Raechel, age 16, read “Harvest of Rubies,” by Tessa Alshar. She gave the book five stars. Her thoughts on the book: “This is Tessa Alfshar’s second Biblical fiction novel (first being “Pearl in the Sand”) and in this book she goes through the importance and value of our worth in the Lord, our Father. It’s not what we do that makes us worthy, but who we are in Him. The main character, Sarah, is easy to relate to, as she goes through struggles and doubts that we all face at some point in our lives. The allegory, as I suppose you could call it, of the Gardener and the grape vines was powerful, true, and just wonderful. I highly recommend this book, and am so thankful God led me to read it when I did! 5 stars most definitely. Ages recommended: 15+”
I get excited every time a young person hands me a book review. These are readers and thinkers who offer a glimpse of their unique perspectives and personalities. Enjoy the rest of July, and come visit us at the library, where it’s always comfy and cool. See you at the library!
European author Gavin Hill will be hosting a book event in the library meeting room on Tuesday, July 17, between 6:30 and 8:00 p.m. Hill is the author of the novels The Maze and The Blood Tree. He will be presenting his new books, including a collaboration with Rose Hartwig.
Have you been staying out of the heat? We’ve been hearing from quite a few people that they have been checking out books and movies because they’d rather sit still in the house than go outside and do anything in the heat and humidity. We get new movies and TV series on DVD at the library all the time. I’ll tell you about a few of them that I’ve watched lately, so that you might get some ideas about ones you’d like to watch.
Over the 4th of July, my husband and I watched the American version of The Girl with the Dragon Tattoo, starring Daniel Craig and Rooney Mara. Neither of us has read the books, which have been wildly popular. I wanted to watch the movie to get a feel for the characters and the story. We knew going in that it is a gritty and dark story, and we did find it uncomfortably violent at times; in fact, sometimes we skipped ahead. The mystery was interesting, as were the characters, almost all of which are quite emotionally detached and damaged in some way. Lisbeth Salander appears to operate with a goal of revenge rather than justice. But even with the action, I felt it dragged on too long at the end. It would be interesting to compare it to the Swedish version, which the library also has on DVD – but I’m not interested enough to watch the story again. The movie is rated R.
I recently watched another movie based on another bestseller we haven’t been able to keep on the library’s shelves for many, many months: The Help. It looked like a chick flick, so I watched it with my daughters on a rare occasion when my husband was out of town. I’d heard that it is very mild for a PG-13 rating, and I agree that language was really the only issue. My preteen daughter did enjoy it. I have to admit that this is another book I’ve not read but, after watching the movie, I want to. The characters are wonderful (and in some cases, horrible), the relationships between the women are interesting, and the civil rights story is compelling. It brought tears to my eyes several times. I guess that does sound like a chick flick. It has an all-star cast, including Emma Stone, Viola Davis, Octavia Spencer, Jessica Chastain, Allison Janney, Cicely Tyson, and Sissy Spacek. You can find the DVD at our library.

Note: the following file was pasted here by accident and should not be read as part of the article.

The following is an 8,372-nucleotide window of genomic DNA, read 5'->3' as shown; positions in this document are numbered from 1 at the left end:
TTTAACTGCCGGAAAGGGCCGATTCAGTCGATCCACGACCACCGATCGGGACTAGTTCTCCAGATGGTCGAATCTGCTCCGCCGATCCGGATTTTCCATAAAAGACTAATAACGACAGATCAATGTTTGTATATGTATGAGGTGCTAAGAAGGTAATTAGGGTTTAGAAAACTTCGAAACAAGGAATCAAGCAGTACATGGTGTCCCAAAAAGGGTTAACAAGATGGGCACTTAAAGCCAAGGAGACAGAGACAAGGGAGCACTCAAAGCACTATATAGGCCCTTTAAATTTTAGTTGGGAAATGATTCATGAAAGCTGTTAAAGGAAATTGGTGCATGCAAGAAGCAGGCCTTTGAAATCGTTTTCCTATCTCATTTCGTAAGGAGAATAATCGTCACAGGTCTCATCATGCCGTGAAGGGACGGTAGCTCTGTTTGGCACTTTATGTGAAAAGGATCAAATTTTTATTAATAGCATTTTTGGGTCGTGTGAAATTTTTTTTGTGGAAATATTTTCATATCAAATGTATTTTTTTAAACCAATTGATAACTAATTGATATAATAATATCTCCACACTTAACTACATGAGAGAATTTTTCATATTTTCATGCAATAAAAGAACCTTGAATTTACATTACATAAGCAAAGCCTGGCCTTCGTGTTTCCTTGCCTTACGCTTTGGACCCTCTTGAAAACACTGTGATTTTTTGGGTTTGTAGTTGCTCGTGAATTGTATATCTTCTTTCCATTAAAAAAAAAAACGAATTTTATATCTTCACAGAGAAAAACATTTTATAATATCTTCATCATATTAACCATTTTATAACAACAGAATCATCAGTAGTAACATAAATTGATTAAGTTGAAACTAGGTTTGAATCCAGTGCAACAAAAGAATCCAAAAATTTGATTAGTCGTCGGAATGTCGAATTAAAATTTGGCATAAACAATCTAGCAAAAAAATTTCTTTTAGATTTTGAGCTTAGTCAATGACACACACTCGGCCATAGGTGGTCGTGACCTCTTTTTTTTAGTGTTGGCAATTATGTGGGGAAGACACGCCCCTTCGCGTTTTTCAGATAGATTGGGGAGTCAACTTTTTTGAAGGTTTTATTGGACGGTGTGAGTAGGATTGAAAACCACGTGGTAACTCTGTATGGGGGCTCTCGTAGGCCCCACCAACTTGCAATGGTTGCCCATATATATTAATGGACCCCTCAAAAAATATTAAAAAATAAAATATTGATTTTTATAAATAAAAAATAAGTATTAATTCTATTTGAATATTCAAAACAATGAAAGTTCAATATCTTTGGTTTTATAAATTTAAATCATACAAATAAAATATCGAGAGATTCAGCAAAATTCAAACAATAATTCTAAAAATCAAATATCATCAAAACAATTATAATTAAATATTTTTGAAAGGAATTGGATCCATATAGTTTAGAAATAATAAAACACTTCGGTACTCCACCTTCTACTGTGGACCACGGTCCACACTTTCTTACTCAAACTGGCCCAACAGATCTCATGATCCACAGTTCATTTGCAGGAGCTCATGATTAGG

I find it difficult to watch a movie without staying up too late, but we like to veg out in front of the television at the end of the evening. I don’t know if I should admit this when I work at the library, but most of what I watch is television series, streamed on Netflix. One of the things I like about Netflix is its recommendation engine. It has led us to TV shows that we wouldn’t have watched that we’ve enjoyed very much. One of those series is Eureka, which is available on DVD at the library. This Syfy channel series is about a hidden scientific community of geniuses in the Pacific Northwest, and the ordinary law enforcement officer who stumbles upon them and stays. Sheriff Jack Carter, played by Colin Ferguson, is always solving the wacky situations that arise when the cutting edge technology inevitably malfunctions. It’s a pretty lighthearted, goofball show most of the time, with some surprisingly serious moments. It's rated TV-14.
Game of Thrones is another TV series we have on DVD at the Litchfield Library. This HBO series is based on George R.R. Martin’s bestselling fantasy book series A Song of Ice and Fire. My husband has read the books, and he warned me that they are brutal and that I shouldn’t get attached to any of the characters. I found that difficult because two of the Stark children remind me of one of my daughters, but I appreciated the warning. Although the show is so violent that I had to look away many times, I found the first season fascinating and extremely well-made. It feels like the political plotting of medieval Europe, but with dragons, zombies, and seasons that last for years. They say winter is coming. I look forward to season two. Although this isn't rated, it is from HBO; assume a strong R rating.
Downton Abbey is another TV series that has me waiting eagerly for the next season. Two seasons have been released, and the library has both on DVD. I came late to the party, watching both seasons just as season two was winding up on PBS earlier this year. I know so many women who have loved it; it’s a soap opera for intellectuals. My husband actually got into it with me, which was fun. He followed me into Jane Austen, and it’s in the same vein. It’s like watching what would happen to the Bennetts from Pride and Prejudice or the Woodhouses from Emma if they hit the modern era of technology and social change. The first season begins with the sinking of the Titanic and ends with the start of World War I. The second season focuses on World War I and ends on the eve of 1920. Dame Maggie Smith is wonderful and funny, the production is lavishly beautiful, and storylines involving both the aristocratic family and the servants are full of suspenseful twists and turns, besides interesting historical details. This doesn't appear to be rated in the US; I would consider it PG.
A British period soap, a fantasy epic, a science fiction comedy, a civil rights drama focused on women’s relationships, and an edgy Swedish mystery: is there anything here for you? You can find these and many more at the library.